How does separation work in Alabama?
In the state of Alabama, separation has a very specific meaning. It is essentially an order of the courts which says how the ongoing obligations of the parties are to be structured going forward. The recognition of the separation by the court does not finalise the divorce. There are four basic requirements for separation in Alabama. The first requirement is that the jurisdiction is correct. The second is that it is proven that there has been an irretrievable breakdown of the marriage or the parties are completely incompatible with each other. Arrangements for the care of children should also be in place. It is also not widely known that it is possible for people to reconcile and return to cohabitation after being separated. This is not an option that is available after divorce has occurred.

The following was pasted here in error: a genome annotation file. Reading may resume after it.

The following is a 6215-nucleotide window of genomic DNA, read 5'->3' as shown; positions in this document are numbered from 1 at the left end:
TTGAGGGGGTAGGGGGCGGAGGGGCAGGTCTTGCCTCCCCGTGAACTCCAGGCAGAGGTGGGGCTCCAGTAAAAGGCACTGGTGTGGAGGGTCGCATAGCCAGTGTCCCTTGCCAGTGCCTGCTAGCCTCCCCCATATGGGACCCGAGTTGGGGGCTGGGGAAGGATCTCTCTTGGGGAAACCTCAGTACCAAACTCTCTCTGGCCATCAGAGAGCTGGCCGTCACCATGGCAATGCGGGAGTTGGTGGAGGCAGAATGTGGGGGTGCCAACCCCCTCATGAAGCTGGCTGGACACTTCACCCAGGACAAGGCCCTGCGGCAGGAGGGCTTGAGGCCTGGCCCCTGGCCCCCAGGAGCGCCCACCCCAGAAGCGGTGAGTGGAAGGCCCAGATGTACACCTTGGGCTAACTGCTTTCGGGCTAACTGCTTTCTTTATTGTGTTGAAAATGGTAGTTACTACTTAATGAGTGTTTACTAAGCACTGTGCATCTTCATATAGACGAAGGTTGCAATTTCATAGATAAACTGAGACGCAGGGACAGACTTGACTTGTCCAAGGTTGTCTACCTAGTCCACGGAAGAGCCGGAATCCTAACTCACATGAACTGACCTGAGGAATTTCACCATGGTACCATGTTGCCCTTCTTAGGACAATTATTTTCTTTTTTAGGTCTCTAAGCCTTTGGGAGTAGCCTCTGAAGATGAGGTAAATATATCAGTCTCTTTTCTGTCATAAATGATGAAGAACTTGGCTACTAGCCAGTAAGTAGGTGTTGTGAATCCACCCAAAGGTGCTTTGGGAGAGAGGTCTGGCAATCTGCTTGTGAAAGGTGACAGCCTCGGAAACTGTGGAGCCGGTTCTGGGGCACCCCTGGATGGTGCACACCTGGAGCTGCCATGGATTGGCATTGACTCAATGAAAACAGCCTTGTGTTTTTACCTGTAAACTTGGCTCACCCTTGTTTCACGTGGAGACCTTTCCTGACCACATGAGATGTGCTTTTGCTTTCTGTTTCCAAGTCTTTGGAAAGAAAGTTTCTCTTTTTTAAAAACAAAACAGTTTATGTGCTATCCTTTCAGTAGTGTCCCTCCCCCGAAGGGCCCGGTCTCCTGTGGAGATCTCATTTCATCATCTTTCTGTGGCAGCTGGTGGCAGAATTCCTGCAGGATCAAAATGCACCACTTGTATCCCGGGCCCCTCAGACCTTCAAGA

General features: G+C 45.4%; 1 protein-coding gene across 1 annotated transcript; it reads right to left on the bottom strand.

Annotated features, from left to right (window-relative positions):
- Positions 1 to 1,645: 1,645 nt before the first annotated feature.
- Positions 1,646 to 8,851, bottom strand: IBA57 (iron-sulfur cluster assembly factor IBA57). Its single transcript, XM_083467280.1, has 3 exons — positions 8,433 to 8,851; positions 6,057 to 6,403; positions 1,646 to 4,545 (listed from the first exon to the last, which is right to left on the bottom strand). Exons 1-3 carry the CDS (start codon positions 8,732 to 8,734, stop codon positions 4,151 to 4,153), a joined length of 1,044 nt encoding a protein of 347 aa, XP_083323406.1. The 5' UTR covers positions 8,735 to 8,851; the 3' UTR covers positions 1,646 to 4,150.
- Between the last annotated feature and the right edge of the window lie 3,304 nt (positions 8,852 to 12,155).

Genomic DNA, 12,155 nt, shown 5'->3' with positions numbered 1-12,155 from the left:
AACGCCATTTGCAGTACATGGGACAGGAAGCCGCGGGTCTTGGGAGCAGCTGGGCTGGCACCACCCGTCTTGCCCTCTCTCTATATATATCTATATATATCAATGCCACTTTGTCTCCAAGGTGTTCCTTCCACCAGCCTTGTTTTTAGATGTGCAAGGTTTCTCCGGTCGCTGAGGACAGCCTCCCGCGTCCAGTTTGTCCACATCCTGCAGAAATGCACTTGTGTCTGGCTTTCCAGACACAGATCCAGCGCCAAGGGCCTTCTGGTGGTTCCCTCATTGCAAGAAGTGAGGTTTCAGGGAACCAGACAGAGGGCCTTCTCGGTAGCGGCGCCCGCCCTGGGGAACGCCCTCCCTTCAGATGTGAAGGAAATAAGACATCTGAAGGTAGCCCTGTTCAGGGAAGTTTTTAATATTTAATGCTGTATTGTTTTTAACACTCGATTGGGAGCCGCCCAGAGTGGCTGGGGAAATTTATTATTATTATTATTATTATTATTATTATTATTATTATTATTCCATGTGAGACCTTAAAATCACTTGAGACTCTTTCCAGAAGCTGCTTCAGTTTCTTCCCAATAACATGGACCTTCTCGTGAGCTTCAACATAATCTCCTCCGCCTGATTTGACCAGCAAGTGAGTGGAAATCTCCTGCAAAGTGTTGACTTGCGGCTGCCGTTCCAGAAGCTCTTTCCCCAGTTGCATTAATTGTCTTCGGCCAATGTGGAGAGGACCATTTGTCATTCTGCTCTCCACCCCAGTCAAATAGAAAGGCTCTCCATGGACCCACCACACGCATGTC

Why is a separation agreement useful?
A separation agreement assists with the process of negotiation of the various rights and entitlements in the division of property, spousal maintenance and other elements of the arrangements for the family after the breakup. The existence of a separation agreement can reduce the total amount of legal costs that are incurred by the parties collectively because many of the issues are settled before the petition for divorce or separation is filed and the range of issues in dispute is narrowed down.
What are some of the other issues that can arise in separation?
There is a lot to consider if you are looking at getting separated or divorce. If you do not have a career independent from your spouse, you may need to look at whether you will be eligible for social security benefits. Also, if you want to begin another relationship and remarry, you cannot legally remain married to someone else. The administration of your estate may also be effected if you remain married although separated. Obviously, the future of the children will also be an immediate issue which you will have to contend with either in court or in negotiations with your spouse. You will also need to seek the advice of an appropriately qualified and experienced lawyer to provide you with legal advice on the matter.